The interviews for my doctoral thesis on the changing relationship between unions and the ALP were conducted during the days when Rudd was riding high as PM, even then there was evidence of a schism that goes to the heart of the ALP - as well as to Rudd's sense of himself as a political leader.
Whatever his strengths and weaknesses, Rudd has always been a big problem for the ALP because he has very little feel and sympathy for the old blue-collar union machine.
Here are some key quotes:
I don’t think Rudd likes us (unions). With the exception of a couple of state unions in NSW, just about every single union was opposed to him becoming leader. When he was shadow foreign affairs minister he was all over us. It was a bit sickly to be honest. He turned up everywhere. Everywhere you went oh there’s Kevin Rudd. Every function, Kevin Rudd would be there. But he’s not from us, clearly not of our culture. - Senior current affiliated union official.
In a perfect world Kevin would like to be leader of a party that doesn’t have unions. Kevin’s primary motivation is Kevin and we work for Kevin. It’s in Kevin’s interest to have us and it’s in Kevin’s interest to have a close relationship with us. But I think philosophically, if he does have some ideology, and I’m not sure that he does, but if he actually does believe in things I don’t think his belief would be with us. - Senior current affiliated union official.
The other thing that was notable was that there were two parallel campaigns run in the last federal election (2007), the unions ran the negative campaign on IR but Rudd did not buy into that campaign at all. Rudd tried to set himself above and beyond that and spent a lot of time hitting union leaders over the head to show that he wasn’t a captive of the union movement. - Current peak union official.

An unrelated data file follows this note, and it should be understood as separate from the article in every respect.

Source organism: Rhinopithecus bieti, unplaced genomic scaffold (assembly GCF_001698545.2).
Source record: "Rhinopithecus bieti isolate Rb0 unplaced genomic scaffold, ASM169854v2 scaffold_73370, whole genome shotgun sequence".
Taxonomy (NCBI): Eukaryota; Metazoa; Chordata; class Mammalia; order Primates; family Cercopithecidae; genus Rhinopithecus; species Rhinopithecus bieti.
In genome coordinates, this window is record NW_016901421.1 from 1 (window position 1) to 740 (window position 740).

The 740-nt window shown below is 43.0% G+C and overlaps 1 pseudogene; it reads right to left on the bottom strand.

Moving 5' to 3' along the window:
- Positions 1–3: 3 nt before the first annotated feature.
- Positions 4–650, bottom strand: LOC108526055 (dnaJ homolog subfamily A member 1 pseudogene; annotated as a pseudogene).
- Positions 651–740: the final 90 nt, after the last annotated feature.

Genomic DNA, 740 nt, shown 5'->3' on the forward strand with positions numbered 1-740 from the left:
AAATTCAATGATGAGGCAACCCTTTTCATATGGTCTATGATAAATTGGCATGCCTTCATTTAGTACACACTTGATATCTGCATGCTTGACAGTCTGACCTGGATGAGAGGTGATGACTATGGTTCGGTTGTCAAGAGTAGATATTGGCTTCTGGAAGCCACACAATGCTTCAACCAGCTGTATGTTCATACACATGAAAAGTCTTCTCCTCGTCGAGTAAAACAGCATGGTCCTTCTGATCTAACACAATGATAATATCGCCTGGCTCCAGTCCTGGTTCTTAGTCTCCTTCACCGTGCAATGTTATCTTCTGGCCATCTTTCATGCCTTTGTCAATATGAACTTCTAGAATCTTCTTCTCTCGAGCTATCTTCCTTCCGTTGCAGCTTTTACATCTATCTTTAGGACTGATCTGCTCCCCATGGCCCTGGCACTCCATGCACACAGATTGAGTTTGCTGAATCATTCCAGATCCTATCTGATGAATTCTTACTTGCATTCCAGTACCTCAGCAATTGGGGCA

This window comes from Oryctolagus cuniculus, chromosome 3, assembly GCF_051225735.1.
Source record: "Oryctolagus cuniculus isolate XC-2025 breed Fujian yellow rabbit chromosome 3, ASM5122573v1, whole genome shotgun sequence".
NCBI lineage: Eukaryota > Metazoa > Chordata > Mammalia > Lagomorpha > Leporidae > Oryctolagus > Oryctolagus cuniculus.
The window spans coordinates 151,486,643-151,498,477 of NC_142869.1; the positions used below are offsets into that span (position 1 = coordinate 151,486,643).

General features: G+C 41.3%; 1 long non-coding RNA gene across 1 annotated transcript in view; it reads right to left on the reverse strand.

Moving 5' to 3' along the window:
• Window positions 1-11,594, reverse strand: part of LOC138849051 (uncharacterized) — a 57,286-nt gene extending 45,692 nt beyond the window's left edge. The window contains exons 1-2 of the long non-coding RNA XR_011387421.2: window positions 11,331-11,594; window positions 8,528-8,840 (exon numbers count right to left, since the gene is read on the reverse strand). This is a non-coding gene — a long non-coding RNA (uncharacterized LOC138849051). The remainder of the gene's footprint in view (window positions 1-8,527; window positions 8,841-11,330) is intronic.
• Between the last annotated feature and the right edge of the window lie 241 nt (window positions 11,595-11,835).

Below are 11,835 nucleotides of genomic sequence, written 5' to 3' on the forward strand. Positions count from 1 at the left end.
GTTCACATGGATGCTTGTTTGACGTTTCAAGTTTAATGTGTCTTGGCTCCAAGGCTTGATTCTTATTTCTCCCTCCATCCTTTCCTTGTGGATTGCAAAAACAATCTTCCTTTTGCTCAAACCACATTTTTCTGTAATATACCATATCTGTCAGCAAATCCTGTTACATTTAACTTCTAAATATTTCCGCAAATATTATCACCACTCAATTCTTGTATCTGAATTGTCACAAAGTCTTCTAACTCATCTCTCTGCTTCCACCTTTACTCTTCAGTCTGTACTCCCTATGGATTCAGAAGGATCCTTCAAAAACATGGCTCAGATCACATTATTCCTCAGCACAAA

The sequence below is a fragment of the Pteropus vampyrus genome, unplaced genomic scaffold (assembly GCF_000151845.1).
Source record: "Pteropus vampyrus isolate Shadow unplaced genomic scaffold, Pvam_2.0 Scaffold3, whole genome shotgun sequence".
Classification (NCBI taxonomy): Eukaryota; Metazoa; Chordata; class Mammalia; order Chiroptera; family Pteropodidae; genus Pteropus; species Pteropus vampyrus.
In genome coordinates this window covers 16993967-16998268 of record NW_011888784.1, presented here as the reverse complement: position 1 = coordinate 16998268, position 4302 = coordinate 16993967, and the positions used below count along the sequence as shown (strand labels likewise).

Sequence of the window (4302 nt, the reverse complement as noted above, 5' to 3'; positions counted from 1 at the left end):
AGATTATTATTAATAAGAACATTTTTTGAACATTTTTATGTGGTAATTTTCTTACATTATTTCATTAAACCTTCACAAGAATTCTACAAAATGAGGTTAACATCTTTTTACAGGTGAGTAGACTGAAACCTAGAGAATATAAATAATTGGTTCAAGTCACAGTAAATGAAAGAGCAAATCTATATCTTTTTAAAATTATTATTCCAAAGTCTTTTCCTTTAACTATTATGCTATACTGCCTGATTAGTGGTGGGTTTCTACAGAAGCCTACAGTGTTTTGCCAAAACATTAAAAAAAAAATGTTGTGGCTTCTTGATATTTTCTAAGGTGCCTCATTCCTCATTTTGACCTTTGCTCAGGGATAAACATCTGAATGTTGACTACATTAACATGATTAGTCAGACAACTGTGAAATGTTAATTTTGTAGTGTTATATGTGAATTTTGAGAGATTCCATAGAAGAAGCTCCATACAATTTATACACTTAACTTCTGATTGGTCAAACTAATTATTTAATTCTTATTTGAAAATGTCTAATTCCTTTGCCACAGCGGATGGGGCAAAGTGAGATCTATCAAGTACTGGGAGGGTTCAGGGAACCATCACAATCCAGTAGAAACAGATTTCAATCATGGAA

Rudd’s been nervous about being seen to be too close to unions. I know that there are some people (from the union movement) who have said to Kevin at various times it’s OK to use the U-word sometimes, it’s not a bad thing. And I think he has been advised that way, I don’t think it is something that he arrived at naturally or deliberately. More recently, people have said to him it’s OK to publicly say that it is good to be in a union. That’s not going to lead to the re-establishment of the Berlin wall. – Current affiliated union official.
Some of the key players don’t have a lot of union history … the prime minister (Rudd) doesn’t understand the union culture and doesn’t understand the labor culture and the union culture within the labor movement. That’s part of the issue. You could argue that that has been the case from time to time over the last 100 years. – Current peak union official.
I get a sense that the prime minister (Rudd) would see the ACTU no differently to say the AIG or the BCA as another group that he has to interface with and listen to and respond to but they’re not central to the project as they were a decade or two ago. – Current federal MP.